Camilla and William lead Royal Family at Commonwealth Day Service 2024

The King delivered a virtual message

Today, The Queen led members of the Royal Family in attending the annual Commonwealth Day Service at Westminster Abbey.

It is the second time Camilla has led the Royals in attending a prominent family event – the first being for the memorial service for the late Constantine II of Greece last week. She was joined by The Prince of Wales.

Camilla led the Royals in this year’s Commonwealth Day Service. (Royal Family)

The Duke and Duchess of Edinburgh, The Princess Royal, The Duke and Duchess of Gloucester and The Duke of Kent also attended today’s service, filing in behind the head of the delegation.

Each year, Commonwealth Day celebrates the worldwide community that forms the group. In 2018, Commonwealth leaders agreed that Prince Charles should succeed Elizabeth II as its head.

Guests were greeted by musicians outside the Abbey before being treated to speeches and performances inside.

The Duke and Duchess of Edinburgh. (Royal Family)

The Princess Royal at this year’s service. (Royal Family)

The event featured music from the likes of The Ghetto Kids, from Uganda, representing Africa; Calum Scott, and Jacob Portelli, for Europe; Pianist Spencer Klymyshyn, flying the flag for the Americas, followed by Isabella Moore and Benson Wilson, a soprano and baritone duo, representing the Pacific.

Whilst The King wasn’t able to attend today’s service due to undergoing treatment for cancer and has stepped back from public duties, he did give a virtual address.

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The King opened his virtual address by stating the 75th anniversary of The Commonwealth is ‘a moment to reflect on the remarkable journey that our unique family of free and independent nations has made since 1949’ and the Commonwealth’s continued ‘growth, with new members continuing to join our family of nations, demonstrates clearly that whilst we may not all have a shared history, we have common ambitions for a better future – working together to build resilience and respond to global challenges’.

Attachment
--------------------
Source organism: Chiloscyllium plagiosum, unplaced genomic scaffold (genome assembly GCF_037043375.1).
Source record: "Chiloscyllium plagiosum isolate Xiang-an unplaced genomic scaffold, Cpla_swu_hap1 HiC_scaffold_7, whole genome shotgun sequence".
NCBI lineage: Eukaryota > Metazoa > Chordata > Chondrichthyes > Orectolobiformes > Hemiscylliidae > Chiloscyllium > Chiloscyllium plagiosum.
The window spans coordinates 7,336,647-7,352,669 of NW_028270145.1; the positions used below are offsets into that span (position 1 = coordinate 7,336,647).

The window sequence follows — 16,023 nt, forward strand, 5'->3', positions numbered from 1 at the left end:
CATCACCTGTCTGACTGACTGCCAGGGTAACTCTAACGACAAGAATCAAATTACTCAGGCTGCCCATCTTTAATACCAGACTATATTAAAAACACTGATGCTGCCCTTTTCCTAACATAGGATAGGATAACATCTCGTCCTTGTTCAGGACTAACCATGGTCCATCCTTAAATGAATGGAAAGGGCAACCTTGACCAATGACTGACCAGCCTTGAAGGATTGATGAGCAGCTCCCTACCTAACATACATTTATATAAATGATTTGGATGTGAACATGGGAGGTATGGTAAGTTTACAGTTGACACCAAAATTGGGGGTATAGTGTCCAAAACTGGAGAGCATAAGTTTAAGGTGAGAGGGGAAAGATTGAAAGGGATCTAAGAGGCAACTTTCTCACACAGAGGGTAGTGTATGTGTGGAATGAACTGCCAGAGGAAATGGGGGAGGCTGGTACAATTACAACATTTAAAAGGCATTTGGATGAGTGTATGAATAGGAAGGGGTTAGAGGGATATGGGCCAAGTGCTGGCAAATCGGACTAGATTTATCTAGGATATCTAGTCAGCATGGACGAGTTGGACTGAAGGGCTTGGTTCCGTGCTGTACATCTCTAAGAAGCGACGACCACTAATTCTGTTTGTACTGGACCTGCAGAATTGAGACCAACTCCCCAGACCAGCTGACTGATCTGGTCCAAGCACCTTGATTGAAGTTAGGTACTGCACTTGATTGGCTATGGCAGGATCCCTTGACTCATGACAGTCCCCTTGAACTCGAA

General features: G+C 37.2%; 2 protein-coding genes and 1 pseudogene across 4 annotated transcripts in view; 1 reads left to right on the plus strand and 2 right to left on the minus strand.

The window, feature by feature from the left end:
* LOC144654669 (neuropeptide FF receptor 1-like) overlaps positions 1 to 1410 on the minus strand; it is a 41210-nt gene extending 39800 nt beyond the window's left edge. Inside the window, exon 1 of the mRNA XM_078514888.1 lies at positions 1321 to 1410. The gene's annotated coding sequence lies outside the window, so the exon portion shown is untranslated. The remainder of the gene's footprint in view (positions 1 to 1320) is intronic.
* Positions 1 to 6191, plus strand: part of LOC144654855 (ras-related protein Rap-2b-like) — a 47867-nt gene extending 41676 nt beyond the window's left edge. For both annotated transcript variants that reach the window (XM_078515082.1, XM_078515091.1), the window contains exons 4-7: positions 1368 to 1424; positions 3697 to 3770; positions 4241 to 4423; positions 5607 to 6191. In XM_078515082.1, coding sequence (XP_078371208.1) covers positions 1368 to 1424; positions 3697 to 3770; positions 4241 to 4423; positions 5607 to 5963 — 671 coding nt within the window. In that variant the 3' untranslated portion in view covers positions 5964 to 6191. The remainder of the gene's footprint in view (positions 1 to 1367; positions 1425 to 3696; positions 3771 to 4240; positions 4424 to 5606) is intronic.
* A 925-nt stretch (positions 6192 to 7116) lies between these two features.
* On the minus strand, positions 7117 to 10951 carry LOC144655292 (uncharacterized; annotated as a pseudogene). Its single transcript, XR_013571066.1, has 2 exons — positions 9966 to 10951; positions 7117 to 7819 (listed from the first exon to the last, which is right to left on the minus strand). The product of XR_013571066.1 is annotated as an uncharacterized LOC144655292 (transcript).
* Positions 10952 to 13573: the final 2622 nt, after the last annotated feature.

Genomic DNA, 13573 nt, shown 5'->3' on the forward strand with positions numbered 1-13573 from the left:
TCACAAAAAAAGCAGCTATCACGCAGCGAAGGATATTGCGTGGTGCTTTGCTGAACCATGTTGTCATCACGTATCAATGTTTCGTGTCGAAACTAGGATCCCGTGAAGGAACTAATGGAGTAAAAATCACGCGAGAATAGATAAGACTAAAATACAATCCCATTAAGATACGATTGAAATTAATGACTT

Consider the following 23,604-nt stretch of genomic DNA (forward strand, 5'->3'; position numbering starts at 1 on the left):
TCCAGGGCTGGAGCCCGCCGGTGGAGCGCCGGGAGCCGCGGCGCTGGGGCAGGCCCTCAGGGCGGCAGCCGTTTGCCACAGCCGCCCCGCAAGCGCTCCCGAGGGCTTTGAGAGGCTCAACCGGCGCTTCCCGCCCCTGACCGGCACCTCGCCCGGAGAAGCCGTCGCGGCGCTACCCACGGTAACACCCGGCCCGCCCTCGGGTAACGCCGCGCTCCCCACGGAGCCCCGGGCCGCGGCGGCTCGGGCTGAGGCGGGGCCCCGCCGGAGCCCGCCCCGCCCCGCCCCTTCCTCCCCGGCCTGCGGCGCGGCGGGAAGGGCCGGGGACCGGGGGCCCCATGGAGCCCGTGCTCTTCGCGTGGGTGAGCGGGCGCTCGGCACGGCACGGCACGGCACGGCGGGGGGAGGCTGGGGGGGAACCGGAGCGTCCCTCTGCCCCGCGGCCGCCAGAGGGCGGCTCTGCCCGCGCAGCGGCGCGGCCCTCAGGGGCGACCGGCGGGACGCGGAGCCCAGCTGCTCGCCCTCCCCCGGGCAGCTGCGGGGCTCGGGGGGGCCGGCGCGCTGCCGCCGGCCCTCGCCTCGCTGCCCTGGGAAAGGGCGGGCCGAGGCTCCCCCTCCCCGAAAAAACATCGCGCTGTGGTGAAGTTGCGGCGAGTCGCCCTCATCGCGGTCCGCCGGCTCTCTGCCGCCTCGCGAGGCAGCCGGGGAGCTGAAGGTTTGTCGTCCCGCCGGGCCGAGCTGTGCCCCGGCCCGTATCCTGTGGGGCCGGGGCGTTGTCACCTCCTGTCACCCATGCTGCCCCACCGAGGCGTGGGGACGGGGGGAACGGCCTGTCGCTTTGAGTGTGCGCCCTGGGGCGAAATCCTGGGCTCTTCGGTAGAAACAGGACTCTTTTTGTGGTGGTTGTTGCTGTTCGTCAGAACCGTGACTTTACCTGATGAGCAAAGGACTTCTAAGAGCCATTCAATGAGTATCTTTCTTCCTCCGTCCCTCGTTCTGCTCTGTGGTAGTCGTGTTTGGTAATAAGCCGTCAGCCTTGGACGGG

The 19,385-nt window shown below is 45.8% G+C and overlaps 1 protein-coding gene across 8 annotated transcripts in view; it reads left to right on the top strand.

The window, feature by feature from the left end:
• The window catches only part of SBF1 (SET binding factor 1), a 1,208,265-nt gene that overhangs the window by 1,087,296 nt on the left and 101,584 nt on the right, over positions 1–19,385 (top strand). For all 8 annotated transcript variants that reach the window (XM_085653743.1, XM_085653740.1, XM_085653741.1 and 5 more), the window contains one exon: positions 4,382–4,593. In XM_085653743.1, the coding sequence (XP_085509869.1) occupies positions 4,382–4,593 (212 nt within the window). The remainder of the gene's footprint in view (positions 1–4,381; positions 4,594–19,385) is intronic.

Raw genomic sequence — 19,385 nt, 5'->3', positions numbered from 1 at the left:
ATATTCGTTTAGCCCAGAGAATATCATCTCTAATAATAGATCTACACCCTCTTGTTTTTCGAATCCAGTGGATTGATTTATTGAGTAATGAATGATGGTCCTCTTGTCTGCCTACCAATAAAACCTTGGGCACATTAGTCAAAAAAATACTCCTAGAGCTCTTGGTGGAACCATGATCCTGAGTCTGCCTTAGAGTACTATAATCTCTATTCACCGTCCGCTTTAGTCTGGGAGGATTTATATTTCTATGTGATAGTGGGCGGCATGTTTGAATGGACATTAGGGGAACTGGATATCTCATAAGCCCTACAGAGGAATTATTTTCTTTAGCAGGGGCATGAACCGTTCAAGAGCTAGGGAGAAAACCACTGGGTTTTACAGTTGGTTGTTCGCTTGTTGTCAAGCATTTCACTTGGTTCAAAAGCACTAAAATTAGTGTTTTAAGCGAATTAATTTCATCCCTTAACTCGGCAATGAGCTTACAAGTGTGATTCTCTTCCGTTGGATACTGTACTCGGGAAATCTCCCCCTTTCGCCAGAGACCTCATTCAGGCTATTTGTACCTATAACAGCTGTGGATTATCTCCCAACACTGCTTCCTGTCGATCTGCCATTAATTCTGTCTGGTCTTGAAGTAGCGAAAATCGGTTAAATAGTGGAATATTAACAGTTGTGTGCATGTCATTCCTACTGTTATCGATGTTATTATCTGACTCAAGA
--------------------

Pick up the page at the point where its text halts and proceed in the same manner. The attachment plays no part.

Speaking about how all the Commonwealth countries is ‘strongest’ when ‘connected, through friendship’, it is ‘like the wiring of a house, and its people, our energy and our ideas are the current that runs through those wires’.

As a society, Charles noted that ‘we recognise today that our diversity is our greatest strength’ and the Commonwealth represents a third of the global population with everyone ‘united by the many challenges we face – whether it be climate change, the loss of Nature, or the social and economic changes that new technologies are bringing’.

His Majesty stated ‘Our diversity means that these challenges affect us all differently and that we experience their impacts in different ways. Their seriousness, however, is common to each one of us’.

The King explained how all our collective problems mean we must understand ‘each other’s perspectives’, including ‘inequalities and injustices’. Stating how ‘we must find ways of healing, and to support each other to pursue solutions’, His Majesty stresses that ‘by coming together that we create the best chances to improve our world and the lives of people everywhere’.

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Reflecting on his own 75th birthday, he concluded his speech by stating how it ‘warms my heart to reflect on the way the Commonwealth has been a constant’ throughout his own life and describes the Commonwealth as ‘a precious source of strength, inspiration, and pride’.

‘My belief in our shared endeavours and in the potential of our people remains as sure and strong as it has ever been. I have no doubt that we will continue to support one another across the Commonwealth as, together, we continue this vital journey’.

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